Today, I’m reviewing the incendiary Seton Girls by Charlene Thomas.
This review originally appeared on The Nerd Daily.
Seton Academic High is a prep school obsessed with its football team and their thirteen-year conference win streak, a record that players always say they’d never have without Seton’s girls. What exactly Seton girls do to make them so valuable, though, no one ever really says. They’re just ‘the best.’ But the team’s quarterback, the younger brother of the Seton star who started the streak, wants more than regular season glory. He wants a state championship before his successor, Seton’s first Black QB, has a chance to overshadow him. Bigger rewards require bigger risks, and soon the actual secrets to the team’s enduring success leak to a small group of girls who suddenly have the power to change their world forever.
Publication Date: 30th August
TW: rape, rape culture, misogyny, violence, manipulation, gaslighting, non consensual sexual acts
Seton Girls ignited my heart. It will push you to use your voice and fight for the truth, however hard it may be.
In the current political climate, it strikes even harder and pulsates with anger at the society we live in. At times, this is an incredibly difficult read. From the very first page, I felt that pit in my stomach drop wide open as I knew where this story was heading. It is a very well-handled depiction of the issue though, igniting much needed conversations around toxic masculinity, rape culture and locker room talk. Personally, I thought it was discussed sensitively and without graphic detail, but enough to clearly establish what has occurred. Thomas dissects the boys will be boys mentality and asks why the voices of survivors are held in less esteem than the reputations of the boys and their sports team. There are far too many real world parallels that instantly spring to mind. That is probably why this book truly burrowed its way into my heart. Thomas does not hold back and that irate rawness just really hits home. She also utilises a past timeline to establish the creation of this sickening structure, building the mystery and clearly exposing the exploitation at the heart of it. The way this eventually intersects with the present timeline is well-executed and underlines how entrenched the school is with this toxic culture. Here, the school revolves around the team and therefore they are virtually untouchable, until Aly starts to look for the truth.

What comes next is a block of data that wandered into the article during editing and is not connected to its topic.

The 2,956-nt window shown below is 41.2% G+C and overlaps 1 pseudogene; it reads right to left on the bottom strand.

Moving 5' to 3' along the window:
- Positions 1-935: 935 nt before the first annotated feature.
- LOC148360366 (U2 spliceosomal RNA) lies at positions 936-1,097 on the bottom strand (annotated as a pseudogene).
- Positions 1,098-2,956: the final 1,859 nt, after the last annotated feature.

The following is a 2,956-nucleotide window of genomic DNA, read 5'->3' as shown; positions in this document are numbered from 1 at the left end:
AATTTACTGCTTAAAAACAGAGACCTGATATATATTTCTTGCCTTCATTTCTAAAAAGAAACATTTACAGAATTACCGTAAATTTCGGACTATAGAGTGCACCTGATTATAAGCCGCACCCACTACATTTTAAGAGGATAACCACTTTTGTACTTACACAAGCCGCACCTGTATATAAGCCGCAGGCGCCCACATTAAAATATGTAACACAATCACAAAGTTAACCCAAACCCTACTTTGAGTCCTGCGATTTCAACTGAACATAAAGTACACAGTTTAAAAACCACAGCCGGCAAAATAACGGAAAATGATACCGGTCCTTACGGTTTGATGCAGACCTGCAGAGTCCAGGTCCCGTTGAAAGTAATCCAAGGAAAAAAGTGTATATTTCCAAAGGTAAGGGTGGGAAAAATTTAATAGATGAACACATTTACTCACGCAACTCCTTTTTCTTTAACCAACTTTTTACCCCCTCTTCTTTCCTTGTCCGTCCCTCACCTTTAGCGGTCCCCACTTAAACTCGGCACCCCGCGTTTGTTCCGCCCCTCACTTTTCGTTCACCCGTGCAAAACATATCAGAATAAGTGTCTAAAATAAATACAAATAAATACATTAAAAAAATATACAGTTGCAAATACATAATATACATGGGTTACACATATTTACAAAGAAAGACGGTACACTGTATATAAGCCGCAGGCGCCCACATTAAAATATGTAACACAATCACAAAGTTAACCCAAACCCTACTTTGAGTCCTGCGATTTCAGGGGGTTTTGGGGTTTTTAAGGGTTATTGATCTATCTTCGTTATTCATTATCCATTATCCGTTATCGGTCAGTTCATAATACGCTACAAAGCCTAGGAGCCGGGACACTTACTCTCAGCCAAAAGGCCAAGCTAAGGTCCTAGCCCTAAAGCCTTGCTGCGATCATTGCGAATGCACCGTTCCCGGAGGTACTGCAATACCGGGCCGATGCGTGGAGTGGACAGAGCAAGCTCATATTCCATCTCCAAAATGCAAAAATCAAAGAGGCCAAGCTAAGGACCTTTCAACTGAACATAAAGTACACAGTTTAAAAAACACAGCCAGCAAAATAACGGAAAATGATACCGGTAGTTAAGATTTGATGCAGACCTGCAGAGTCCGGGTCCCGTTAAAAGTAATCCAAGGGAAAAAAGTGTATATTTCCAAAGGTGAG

In addition to that incredibly important discussion, there is also an exploration of racism and classism that feeds into this toxic hierarchy of privilege. This power structure of patriarchy and rape culture directly correlates to the classist and racist infrastructures at the school. Thomas brings these factors into a nuanced conversation, particularly in the characters of Aly and J. They are already marginalised and considered outside of the social structure as they are some of the few Black students who are bussed in from more than an hour away. This adds more weight into particularly J’s story, as someone who is dependent on his sport to succeed. The structures of the school are not made to uplift someone like him. Thomas digs into this with the show of his natural success and ability, which the white quarterbacks and current star team can only replicate through underhanded and despicable actions. Also, Britt (the popular senior girl who Aly becomes drawn to) is Black too, but from an incredibly privileged background. This adds another layer to the discussion of privilege at the centre of this book, asking what it costs for success in this social world built to only support the elite few.
Above all, Aly is a fantastic protagonist. As the head of the school paper, she is in the perfect position to interrogate this atmosphere and the suffocating society she has found herself enmeshed in. I loved her genuine passion and drive to find the truth. She has a caring soul that wants to protect those she cares for and a sense of empathy that really makes you fall in love with her. Her and J have a gorgeous relationship as well, with that intimate trust and familiarity that just makes you feel all gooey inside. Their dynamic is always a breath of fresh air in the book, allowing some space to breathe and process everything that has happened. You can tell that both of them deeply care for the other and want the best for them, which is inevitably complicated by the earth-shattering revelations Aly uncovers.
Seton Girls is the type of book that makes you want to burn the world down.